Date of Submission

Fall 2023

Academic Program


Project Advisor 1

Justin Hulbert

Abstract/Artist's Statement

Shame and guilt are often used interchangeably in our daily lives, however, this project aims to differentiate between the two emotions based on people’s self-avoidance behaviours. Existing theories propose that while feelings of shame lead to increased self-avoidance behaviours, feelings of guilt do not. Using a modernised version of the mirror paradigm, this project captured participants’ gaze behaviours around their own face reflections. In this pre-registered study, the gaze behaviour of 30 participants were collected while emotions (either shame or guilt) were induced. Their state shame and guilt as well as trait shame and guilt were also collected through self-reports. It was hypothesised that participants in the shame condition would exhibit less eye-fixation and saccades toward their face reflection and those in the guilt condition would exhibit more. Results in this project showed that also a strong difference on gaze behaviours was detected between shame an guilt experimental conditions, this effect was reduced after adding other regressors, including trait shame and trait guilt. In later regression models, only a marginal negative effect of shame on gaze behaviours was found whereas feelings of guilt has not found to be correlated with gaze behaviours.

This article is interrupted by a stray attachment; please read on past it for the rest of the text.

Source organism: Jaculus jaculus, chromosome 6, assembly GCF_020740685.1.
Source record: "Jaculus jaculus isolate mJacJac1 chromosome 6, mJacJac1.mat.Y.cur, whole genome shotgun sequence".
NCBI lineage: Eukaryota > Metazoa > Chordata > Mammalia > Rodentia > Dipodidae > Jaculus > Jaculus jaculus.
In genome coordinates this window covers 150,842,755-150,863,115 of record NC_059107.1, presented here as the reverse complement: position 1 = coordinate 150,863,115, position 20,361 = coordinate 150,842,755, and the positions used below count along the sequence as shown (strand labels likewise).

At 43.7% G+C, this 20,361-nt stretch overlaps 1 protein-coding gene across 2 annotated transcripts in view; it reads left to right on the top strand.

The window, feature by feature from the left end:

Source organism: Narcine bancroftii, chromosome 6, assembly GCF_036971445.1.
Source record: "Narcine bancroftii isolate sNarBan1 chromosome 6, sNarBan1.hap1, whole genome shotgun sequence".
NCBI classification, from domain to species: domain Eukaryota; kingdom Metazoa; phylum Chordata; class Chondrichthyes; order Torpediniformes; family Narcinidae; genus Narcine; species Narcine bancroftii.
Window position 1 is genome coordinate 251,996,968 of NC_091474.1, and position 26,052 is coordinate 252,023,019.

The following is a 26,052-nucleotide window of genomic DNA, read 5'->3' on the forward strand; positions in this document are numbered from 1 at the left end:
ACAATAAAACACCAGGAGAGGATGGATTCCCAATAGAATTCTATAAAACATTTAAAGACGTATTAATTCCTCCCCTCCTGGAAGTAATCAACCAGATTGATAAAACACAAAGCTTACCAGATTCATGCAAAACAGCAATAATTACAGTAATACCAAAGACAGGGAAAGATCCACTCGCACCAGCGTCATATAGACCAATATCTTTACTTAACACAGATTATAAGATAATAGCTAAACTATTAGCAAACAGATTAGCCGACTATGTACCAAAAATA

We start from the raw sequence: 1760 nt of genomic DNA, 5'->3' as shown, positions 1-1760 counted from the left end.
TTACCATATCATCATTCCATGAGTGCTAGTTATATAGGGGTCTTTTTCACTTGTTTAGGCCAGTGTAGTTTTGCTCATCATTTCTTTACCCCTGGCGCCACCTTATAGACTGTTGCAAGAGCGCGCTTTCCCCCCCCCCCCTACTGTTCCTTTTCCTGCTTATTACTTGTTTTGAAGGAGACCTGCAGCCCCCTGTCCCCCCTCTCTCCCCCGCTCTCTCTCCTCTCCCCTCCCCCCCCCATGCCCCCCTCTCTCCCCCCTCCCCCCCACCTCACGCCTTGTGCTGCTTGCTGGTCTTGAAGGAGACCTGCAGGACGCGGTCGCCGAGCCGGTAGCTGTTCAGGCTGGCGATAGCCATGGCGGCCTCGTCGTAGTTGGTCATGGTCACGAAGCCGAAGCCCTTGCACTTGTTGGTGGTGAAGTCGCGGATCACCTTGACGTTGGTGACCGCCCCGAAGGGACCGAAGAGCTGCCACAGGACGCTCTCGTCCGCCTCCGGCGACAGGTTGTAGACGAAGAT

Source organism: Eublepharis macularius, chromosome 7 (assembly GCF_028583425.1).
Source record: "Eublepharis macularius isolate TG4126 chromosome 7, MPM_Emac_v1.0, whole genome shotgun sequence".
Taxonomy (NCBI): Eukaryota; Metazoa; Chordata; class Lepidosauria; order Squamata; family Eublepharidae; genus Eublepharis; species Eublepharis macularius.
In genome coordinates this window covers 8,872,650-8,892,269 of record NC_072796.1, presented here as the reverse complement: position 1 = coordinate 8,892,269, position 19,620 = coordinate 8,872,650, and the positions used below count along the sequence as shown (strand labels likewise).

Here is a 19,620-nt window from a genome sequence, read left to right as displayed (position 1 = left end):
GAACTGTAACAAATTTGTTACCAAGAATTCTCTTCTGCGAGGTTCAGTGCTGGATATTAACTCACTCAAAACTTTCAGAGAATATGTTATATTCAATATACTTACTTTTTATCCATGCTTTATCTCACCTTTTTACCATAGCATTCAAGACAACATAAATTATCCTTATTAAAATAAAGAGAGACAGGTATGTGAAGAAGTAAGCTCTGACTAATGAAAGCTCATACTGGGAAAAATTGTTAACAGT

Keywords: objective self-awareness, shame, guilt, self-avoidance

Open Access Agreement

Open Access

Creative Commons License

Creative Commons License
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